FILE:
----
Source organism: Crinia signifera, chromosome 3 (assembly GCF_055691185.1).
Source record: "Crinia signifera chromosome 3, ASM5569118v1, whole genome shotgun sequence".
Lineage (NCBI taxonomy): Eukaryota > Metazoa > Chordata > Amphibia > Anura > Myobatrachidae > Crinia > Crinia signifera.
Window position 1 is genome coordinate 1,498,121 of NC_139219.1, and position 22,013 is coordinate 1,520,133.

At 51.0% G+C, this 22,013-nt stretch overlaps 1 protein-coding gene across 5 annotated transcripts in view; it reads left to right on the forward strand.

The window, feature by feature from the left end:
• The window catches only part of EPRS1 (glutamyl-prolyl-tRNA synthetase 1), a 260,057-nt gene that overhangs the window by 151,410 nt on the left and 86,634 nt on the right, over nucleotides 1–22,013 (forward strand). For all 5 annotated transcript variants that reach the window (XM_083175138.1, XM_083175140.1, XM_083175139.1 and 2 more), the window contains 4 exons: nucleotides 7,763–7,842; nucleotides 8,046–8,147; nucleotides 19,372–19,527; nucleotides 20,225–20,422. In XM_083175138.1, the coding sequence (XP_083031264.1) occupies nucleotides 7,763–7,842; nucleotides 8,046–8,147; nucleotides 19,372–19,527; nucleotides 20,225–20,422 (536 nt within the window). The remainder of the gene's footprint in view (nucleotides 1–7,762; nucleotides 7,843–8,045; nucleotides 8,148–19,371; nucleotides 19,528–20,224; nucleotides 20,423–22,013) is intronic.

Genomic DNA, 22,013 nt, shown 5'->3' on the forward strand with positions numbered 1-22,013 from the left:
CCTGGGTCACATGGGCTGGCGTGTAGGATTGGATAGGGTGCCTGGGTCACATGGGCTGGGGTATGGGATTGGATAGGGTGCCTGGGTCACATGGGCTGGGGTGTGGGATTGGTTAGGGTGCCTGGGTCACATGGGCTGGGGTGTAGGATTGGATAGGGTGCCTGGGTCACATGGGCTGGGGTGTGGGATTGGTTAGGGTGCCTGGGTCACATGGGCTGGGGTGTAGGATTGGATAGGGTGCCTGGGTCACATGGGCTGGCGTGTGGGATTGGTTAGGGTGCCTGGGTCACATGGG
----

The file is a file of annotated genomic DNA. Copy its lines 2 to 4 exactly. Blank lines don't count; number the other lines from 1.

Source record: "Crinia signifera chromosome 3, ASM5569118v1, whole genome shotgun sequence".
Lineage (NCBI taxonomy): Eukaryota > Metazoa > Chordata > Amphibia > Anura > Myobatrachidae > Crinia > Crinia signifera.
Window position 1 is genome coordinate 1,498,121 of NC_139219.1, and position 22,013 is coordinate 1,520,133.